Welcome for Government review into sustaining England’s churches and cathedrals
Published: Friday, March 18, 2016
The National Churches Trust has welcomed the announcement in the 2016 Budget of a review into sustaining England’s churches and cathedrals.
The review will assess maintenance and repair pressures and examine how the sector can become more financially sustainable.
Luke March, Chairman of the National Churches Trust, said:
“England’s tripartite system of funding repairs to church buildings, with money coming from Government and national organisations such as the Heritage Lottery Fund, charities including the National Churches Trust, and local people and congregations, has helped many cherished places of worship. However, many more of these beautiful buildings continue to be under threat from leaking roofs, crumbling masonry and rotting timbers.”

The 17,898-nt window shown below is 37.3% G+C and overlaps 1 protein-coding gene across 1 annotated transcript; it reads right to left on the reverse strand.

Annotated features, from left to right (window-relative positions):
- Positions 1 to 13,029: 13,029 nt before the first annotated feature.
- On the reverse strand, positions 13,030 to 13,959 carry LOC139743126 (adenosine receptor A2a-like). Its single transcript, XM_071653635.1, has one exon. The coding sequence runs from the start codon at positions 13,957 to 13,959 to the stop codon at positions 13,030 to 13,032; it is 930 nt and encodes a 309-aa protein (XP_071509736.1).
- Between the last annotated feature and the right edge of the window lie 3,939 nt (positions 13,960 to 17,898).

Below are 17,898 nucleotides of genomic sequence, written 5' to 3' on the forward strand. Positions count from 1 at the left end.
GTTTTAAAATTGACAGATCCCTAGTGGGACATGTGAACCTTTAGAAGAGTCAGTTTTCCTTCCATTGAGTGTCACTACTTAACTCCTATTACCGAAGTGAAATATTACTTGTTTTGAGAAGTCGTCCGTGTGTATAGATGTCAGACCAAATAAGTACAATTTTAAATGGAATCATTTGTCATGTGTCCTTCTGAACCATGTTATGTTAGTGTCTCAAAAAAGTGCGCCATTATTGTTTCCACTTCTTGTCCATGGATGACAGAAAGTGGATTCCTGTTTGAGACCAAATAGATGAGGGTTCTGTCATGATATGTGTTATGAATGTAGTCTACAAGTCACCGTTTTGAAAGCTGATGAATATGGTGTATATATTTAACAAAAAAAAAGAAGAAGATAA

“I welcome the Government’s announcement of a review into sustaining England’s churches and cathedrals. With changing patterns of worship and increasing demand on public money, now is the right time to examine what level of financial support will be needed in the future to keep church buildings of all denominations in good repair. The review should also look at ways of providing practical support to people looking after churches, many of whom are volunteers, so that they can better maintain their buildings and prevent expensive repairs being needed in the first place.”
“This is also an opportunity to help more church buildings become community hubs. Many are already venues for community activities such as playgroups, cultural events, meetings and lunch clubs, as well as for worship. Others provide space for farmers’ markets, post offices and libraries. The more church buildings are used by local people, the greater chance they have of being there for future generations.
“England’s churches, chapels and meeting house are a unique part of our national story. I hope that the review’s terms of reference will also allow for an examination of how churches can be more effectively promoted to tourists and visitors, who can bring with them much needed revenue to help support the long term future of religious heritage.”